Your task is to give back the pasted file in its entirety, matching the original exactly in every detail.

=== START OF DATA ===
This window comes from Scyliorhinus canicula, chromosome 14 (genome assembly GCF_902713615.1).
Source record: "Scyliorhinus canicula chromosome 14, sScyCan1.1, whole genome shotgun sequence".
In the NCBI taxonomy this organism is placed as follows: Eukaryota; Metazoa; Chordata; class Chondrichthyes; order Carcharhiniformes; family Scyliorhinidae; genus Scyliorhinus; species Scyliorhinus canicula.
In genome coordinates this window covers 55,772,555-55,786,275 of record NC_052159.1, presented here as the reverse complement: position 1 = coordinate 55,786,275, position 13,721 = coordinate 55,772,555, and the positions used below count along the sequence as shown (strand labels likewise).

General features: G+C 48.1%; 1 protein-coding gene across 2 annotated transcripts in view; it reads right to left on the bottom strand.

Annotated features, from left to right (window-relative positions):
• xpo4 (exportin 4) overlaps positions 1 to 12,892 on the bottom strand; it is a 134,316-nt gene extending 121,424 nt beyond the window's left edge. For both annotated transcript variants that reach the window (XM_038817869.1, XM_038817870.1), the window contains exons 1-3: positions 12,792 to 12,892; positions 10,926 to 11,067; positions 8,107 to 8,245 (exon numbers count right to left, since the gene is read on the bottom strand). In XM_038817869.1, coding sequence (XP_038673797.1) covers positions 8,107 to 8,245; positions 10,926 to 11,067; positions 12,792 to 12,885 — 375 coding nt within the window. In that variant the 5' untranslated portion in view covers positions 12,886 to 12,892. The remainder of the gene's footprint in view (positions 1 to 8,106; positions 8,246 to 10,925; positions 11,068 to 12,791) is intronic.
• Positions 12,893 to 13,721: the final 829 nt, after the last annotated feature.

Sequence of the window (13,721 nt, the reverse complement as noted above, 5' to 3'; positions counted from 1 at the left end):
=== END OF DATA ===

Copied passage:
This window comes from Scyliorhinus canicula, chromosome 14 (genome assembly GCF_902713615.1).
Source record: "Scyliorhinus canicula chromosome 14, sScyCan1.1, whole genome shotgun sequence".
In the NCBI taxonomy this organism is placed as follows: Eukaryota; Metazoa; Chordata; class Chondrichthyes; order Carcharhiniformes; family Scyliorhinidae; genus Scyliorhinus; species Scyliorhinus canicula.
In genome coordinates this window covers 55,772,555-55,786,275 of record NC_052159.1, presented here as the reverse complement: position 1 = coordinate 55,786,275, position 13,721 = coordinate 55,772,555, and the positions used below count along the sequence as shown (strand labels likewise).

General features: G+C 48.1%; 1 protein-coding gene across 2 annotated transcripts in view; it reads right to left on the bottom strand.

Annotated features, from left to right (window-relative positions):
• xpo4 (exportin 4) overlaps positions 1 to 12,892 on the bottom strand; it is a 134,316-nt gene extending 121,424 nt beyond the window's left edge. For both annotated transcript variants that reach the window (XM_038817869.1, XM_038817870.1), the window contains exons 1-3: positions 12,792 to 12,892; positions 10,926 to 11,067; positions 8,107 to 8,245 (exon numbers count right to left, since the gene is read on the bottom strand). In XM_038817869.1, coding sequence (XP_038673797.1) covers positions 8,107 to 8,245; positions 10,926 to 11,067; positions 12,792 to 12,885 — 375 coding nt within the window. In that variant the 5' untranslated portion in view covers positions 12,886 to 12,892. The remainder of the gene's footprint in view (positions 1 to 8,106; positions 8,246 to 10,925; positions 11,068 to 12,791) is intronic.
• Positions 12,893 to 13,721: the final 829 nt, after the last annotated feature.

Sequence of the window (13,721 nt, the reverse complement as noted above, 5' to 3'; positions counted from 1 at the left end):